In the mid-eighteenth century, Vitus Bering, a Danish explorer in Russian employ, and later James Cook would both check the area and find nothing. La Perouse also sought the huge islands, but found only the Kurils, putting to rest the myth of the continent-sized dream lands.

California as an island

The popular misconception of California as an island can be found on European maps from the sixteenth through the eighteenth centuries. From its first portrayal on a printed map by Diego Gutiérrez, in 1562, California was shown as part of North America by mapmakers, including Gerardus Mercator and Abraham Ortelius. In the 1620s, however, it began to appear as an island in several sources. While most of these show the equivalent of the modern state of California separated from the continent, others, like a manuscript chart by Joao Teixeira Albernaz I (ca. 1632) now in the collection of the National Library of Brasil shows the entire western half of North Americas as an island.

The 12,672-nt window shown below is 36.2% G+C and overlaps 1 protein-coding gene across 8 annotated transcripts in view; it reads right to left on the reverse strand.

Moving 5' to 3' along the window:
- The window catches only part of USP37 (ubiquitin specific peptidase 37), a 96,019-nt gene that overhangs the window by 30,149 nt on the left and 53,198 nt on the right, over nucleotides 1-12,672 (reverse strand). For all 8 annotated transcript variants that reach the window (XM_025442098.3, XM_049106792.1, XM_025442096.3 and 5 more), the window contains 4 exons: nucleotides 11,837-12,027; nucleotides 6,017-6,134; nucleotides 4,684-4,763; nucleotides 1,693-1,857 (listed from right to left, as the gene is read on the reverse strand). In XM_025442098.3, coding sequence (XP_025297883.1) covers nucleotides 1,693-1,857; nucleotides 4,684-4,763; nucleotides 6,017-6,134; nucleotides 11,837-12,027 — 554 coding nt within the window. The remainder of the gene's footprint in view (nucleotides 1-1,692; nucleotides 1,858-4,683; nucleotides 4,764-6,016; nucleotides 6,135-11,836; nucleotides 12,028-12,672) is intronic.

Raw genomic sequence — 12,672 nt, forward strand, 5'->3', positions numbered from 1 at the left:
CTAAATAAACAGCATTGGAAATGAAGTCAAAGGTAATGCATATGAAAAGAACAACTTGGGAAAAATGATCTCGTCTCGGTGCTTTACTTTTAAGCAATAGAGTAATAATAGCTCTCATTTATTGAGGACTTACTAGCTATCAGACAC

The myth of California as an island was most likely the result of the travel account of Sebastian Vizcaino, who had been sent north up the shore of California in 1602. A Carmelite friar, Fray Antonio de la Ascensión, accompanied him. Ascension described the land as an island and around 1620 sketched maps to that effect. Normally, this information would have been reviewed and locked in the Spanish repository, the Casa de la Contratación. However, the manuscript maps were intercepted in the Atlantic by the Dutch, who took them to Amsterdam where they began to circulate. Ascensión also published descriptions of the insular geography in Juan Torquemada’s Monarquia Indiana (1613) (with the island details curtailed somewhat) and in his own Relación breve of ca. 1620.